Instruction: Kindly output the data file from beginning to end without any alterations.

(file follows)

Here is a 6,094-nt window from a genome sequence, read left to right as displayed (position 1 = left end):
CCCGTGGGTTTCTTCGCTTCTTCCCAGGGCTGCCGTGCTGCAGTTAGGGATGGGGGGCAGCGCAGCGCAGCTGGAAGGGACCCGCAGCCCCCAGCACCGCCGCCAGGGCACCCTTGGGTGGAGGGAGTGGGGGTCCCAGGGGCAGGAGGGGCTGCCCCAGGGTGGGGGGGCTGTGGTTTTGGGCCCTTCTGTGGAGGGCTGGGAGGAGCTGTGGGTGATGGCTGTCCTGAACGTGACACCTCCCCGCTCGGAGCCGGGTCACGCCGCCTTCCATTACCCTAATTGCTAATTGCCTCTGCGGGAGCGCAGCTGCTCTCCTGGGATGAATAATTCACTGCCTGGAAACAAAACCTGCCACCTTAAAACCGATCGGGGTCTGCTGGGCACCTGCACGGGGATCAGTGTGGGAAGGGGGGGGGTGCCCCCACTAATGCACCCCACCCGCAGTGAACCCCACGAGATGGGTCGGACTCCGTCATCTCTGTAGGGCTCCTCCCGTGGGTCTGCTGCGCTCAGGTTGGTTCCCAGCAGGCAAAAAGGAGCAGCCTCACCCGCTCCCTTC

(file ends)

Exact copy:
Here is a 6,094-nt window from a genome sequence, read left to right as displayed (position 1 = left end):
CCCGTGGGTTTCTTCGCTTCTTCCCAGGGCTGCCGTGCTGCAGTTAGGGATGGGGGGCAGCGCAGCGCAGCTGGAAGGGACCCGCAGCCCCCAGCACCGCCGCCAGGGCACCCTTGGGTGGAGGGAGTGGGGGTCCCAGGGGCAGGAGGGGCTGCCCCAGGGTGGGGGGGCTGTGGTTTTGGGCCCTTCTGTGGAGGGCTGGGAGGAGCTGTGGGTGATGGCTGTCCTGAACGTGACACCTCCCCGCTCGGAGCCGGGTCACGCCGCCTTCCATTACCCTAATTGCTAATTGCCTCTGCGGGAGCGCAGCTGCTCTCCTGGGATGAATAATTCACTGCCTGGAAACAAAACCTGCCACCTTAAAACCGATCGGGGTCTGCTGGGCACCTGCACGGGGATCAGTGTGGGAAGGGGGGGGGTGCCCCCACTAATGCACCCCACCCGCAGTGAACCCCACGAGATGGGTCGGACTCCGTCATCTCTGTAGGGCTCCTCCCGTGGGTCTGCTGCGCTCAGGTTGGTTCCCAGCAGGCAAAAAGGAGCAGCCTCACCCGCTCCCTTC